Nevertheless, the doctor may speak of a favorable prognosis if the information from large groups of people suggests that the cancer is likely to respond well to treatment. A prognosis may be unfavorable if the cancer is likely to be difficult to control. It is important to keep in mind, however, that a prognosis is only an estimate. Again, doctors cannot be absolutely certain about the outcome for an individual patient.
  4. Is it helpful to know the prognosis?

    Cancer patients and their loved ones face many unknowns. Understanding their disease and what to expect can help patients and their loved ones make decisions about treatment, supportive and palliative care, rehabilitation, and personal matters, such as financial matters. Seeking information about prognosis is a personal decision.
    Many people with cancer want to know their prognosis. They find it easier to cope when they know the likely course of their disease. Some patients may ask their doctor about survival statistics or search for this information on their own. Other people find statistical information confusing and frightening, and they think it is too impersonal to be of value to them. It is up to each patient to decide how much information he or she wants.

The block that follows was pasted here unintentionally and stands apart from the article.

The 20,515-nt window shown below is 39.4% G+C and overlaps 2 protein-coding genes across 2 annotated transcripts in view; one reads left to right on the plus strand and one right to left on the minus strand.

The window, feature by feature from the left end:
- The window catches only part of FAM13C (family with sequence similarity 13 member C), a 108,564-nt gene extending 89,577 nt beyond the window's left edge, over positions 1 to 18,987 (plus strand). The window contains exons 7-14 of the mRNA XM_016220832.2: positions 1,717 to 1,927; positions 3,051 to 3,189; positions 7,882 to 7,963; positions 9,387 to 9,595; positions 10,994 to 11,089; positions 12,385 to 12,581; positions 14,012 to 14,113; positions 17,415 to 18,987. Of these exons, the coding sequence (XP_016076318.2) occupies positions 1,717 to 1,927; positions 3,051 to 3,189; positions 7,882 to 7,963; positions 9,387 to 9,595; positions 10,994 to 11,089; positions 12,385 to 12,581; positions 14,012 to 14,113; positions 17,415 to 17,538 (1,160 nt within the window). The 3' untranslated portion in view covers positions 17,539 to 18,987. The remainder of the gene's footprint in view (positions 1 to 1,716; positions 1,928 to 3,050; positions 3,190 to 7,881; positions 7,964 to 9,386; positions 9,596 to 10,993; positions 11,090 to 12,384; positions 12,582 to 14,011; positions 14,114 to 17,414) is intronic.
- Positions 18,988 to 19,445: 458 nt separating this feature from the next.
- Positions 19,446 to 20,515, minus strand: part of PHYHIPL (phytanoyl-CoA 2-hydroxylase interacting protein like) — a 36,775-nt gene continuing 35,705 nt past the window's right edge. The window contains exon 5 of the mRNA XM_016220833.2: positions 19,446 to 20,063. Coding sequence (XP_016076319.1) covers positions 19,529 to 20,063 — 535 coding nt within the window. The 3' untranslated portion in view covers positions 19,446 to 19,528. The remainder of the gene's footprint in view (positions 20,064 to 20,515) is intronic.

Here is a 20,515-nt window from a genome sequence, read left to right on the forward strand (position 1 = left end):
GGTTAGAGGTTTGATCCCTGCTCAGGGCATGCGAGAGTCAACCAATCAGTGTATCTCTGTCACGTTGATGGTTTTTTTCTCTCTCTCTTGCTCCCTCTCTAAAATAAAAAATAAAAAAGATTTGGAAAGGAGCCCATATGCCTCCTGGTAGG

A doctor who is most familiar with a patient’s situation is in the best position to discuss his or her prognosis and explain what the statistics may mean.
  5. What is the prognosis if a patient decides not to have treatment?

    Because everyone’s situation is different (see Question 2), this question can be difficult to answer. Also, information used in making a prognosis often comes from studies that have compared new treatments with existing treatments rather than with “no treatment.” Therefore, it is not always easy for doctors to accurately estimate the prognosis of a patient who decides not to have treatment. However, as mentioned above (see Question 4), a doctor who is most familiar with a patient’s situation is in the best position to discuss his or her prognosis.
    There are many reasons why patients may decide not to have treatment. Some patients may be concerned that the benefits of cancer treatments will be outweighed by the side effects. Patients should discuss this concern with their doctor or other health care provider. Many medications are available to prevent or control the side effects caused by cancer treatments.
    Some patients may decide at some point not to have treatment if they know that their type and stage of cancer has a poor prognosis, despite treatment. Patients who choose not to have active cancer treatment should talk with their doctor to ensure that they get palliative treatment to help with the symptoms caused by their disease.